As John’s actual rebate income is $48,000, he is not eligible for the offset, as his rebate income is above $41,290.
 As Jane’s actual rebate income ($22,000) is less than $28,974, she is entitled to the maximum offset of $1,602.
Note: In situations where a person’s spouse is also eligible for the offset, and is an Australian resident for the relevant financial year with a taxable income greater than $6,000, the spouse's unused part of the offset can be transferred to the other person for the purposes of calculating the threshold noted above.  However this would not apply to you, as you have stated that you are not currently eligible for the offset.


You can use our Beneficiary tax offset and seniors and pensioner tax offset calculator to help work out your eligibility and the  amount of offset you can claim.

 

Hope that helps! Thanks, Amanda

3 REPLIES 3
Highlighted

Best answer

ATO Certified

Devotee

Replies 2

Hi @briangriffin,
 
Thanks for getting in touch!
For your wife to be eligible for SAPTO she will first need to meet the Condition 1 requirement at eligiblity requirements.  She can meet this SAPTO Condition 1 requirement if she was “eligible” to receive an Australian Government pension or allowance from Centrelink or a pension, allowance or benefit from the Department of Veterans' Affairs (DVA), but didn't receive anything because she didn't meet the income or asset tests, provided she met the other criteria for Condition 1.
Next, your wife has to check to see whether she passes the Condition 2 ‘rebate income’ test. Generally speaking, if the combined ‘rebate income’ of you and your wife was less than $83,580, your spouse would meet the Condition 2 test for 2018. We have a worksheet available on our website to help you calculate the rebate income amounts for you and your spouse.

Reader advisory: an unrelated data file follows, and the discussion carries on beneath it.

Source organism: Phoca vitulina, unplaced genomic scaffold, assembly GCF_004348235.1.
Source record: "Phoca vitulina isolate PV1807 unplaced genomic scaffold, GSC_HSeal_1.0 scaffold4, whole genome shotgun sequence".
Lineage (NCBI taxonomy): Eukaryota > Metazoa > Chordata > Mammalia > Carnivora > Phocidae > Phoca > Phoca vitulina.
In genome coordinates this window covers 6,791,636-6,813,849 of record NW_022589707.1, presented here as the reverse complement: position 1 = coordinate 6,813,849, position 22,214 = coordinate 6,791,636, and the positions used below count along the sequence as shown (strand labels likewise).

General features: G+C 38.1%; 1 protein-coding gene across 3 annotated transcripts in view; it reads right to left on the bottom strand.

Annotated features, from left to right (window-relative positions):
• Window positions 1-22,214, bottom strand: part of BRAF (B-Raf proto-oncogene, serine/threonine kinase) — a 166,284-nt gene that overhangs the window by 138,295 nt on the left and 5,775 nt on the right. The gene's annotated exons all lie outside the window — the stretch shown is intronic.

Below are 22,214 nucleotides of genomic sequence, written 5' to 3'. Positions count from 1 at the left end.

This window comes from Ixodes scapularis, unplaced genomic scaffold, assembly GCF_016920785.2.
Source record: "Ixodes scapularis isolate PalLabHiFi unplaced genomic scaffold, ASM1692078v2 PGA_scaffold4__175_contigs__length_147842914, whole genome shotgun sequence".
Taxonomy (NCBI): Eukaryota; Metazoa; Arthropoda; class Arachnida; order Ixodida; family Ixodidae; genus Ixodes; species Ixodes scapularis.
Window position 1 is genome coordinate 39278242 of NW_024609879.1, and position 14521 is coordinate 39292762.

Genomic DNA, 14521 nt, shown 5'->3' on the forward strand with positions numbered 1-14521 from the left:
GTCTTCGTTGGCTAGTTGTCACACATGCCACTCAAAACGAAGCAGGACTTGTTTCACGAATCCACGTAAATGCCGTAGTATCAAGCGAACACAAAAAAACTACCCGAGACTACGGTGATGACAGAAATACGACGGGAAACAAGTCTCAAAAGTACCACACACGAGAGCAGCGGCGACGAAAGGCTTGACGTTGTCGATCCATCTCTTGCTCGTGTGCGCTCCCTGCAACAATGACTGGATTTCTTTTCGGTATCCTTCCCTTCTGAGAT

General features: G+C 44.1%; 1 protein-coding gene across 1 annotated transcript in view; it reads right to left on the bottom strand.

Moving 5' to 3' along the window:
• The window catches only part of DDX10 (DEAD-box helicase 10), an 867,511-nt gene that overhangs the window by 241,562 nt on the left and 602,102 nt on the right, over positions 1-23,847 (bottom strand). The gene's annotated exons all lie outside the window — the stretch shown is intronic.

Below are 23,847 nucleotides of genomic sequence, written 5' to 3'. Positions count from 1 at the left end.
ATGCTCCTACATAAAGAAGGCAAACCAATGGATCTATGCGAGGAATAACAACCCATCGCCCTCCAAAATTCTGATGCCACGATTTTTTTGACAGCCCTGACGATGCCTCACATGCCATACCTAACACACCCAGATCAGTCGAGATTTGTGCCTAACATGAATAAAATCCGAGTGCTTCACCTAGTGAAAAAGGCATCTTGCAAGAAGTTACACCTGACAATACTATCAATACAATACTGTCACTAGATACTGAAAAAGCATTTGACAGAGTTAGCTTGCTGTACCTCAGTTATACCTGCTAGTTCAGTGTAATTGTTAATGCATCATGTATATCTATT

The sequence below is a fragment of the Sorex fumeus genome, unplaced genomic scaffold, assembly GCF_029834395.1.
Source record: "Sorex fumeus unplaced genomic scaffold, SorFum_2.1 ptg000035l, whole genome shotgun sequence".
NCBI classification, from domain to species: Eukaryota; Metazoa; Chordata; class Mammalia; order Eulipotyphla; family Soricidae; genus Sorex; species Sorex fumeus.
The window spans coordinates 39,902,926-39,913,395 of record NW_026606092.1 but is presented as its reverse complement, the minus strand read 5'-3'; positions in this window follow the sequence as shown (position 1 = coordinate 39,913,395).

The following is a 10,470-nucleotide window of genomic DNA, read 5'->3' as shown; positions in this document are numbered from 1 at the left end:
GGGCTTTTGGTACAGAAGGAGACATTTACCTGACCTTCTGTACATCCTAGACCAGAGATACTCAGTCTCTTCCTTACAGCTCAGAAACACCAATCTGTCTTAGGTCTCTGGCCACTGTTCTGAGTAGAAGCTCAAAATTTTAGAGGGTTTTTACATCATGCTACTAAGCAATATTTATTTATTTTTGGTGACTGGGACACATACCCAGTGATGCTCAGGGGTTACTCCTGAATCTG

If your wife passes these tests, then the amount of SAPTO offset can be calculated.
To be eligible for receiving an amount of offset, your wife must have rebate income below a certain cut-out threshold. To determine whether someone who has a spouse satisfies the cut-off threshold, their rebate income is taken to be half of the combined taxable incomes. If this amount is below the relevant cut-out threshold for the relevant year (which is $41,790 for the 2018-19 financial year), your wife will be eligible for the offset.
The maximum offset for a member of a married couple is $1,602 for the 2018-19 financial year, which is reduced by 12.5 cents for each dollar of rebate income in excess of $28,974, and once your wife’s rebate income reaches $41,790, no part of the offset is available.

Example
 John and Jane are a married couple. For the 2018-19 financial year John has a rebate income of $48,000, and Jane has a rebate income of $22,000. As such, their combined rebate income is $70,000. For the purposes of determining whether they satisfy the cut-off threshold, both John and Jane are taken to have rebate income of ½ of $70,000 = $35,000. As this is less than the relevant cut-off threshold for the 2018-19 financial year ($41,790), both John and Jane are eligible for the offset.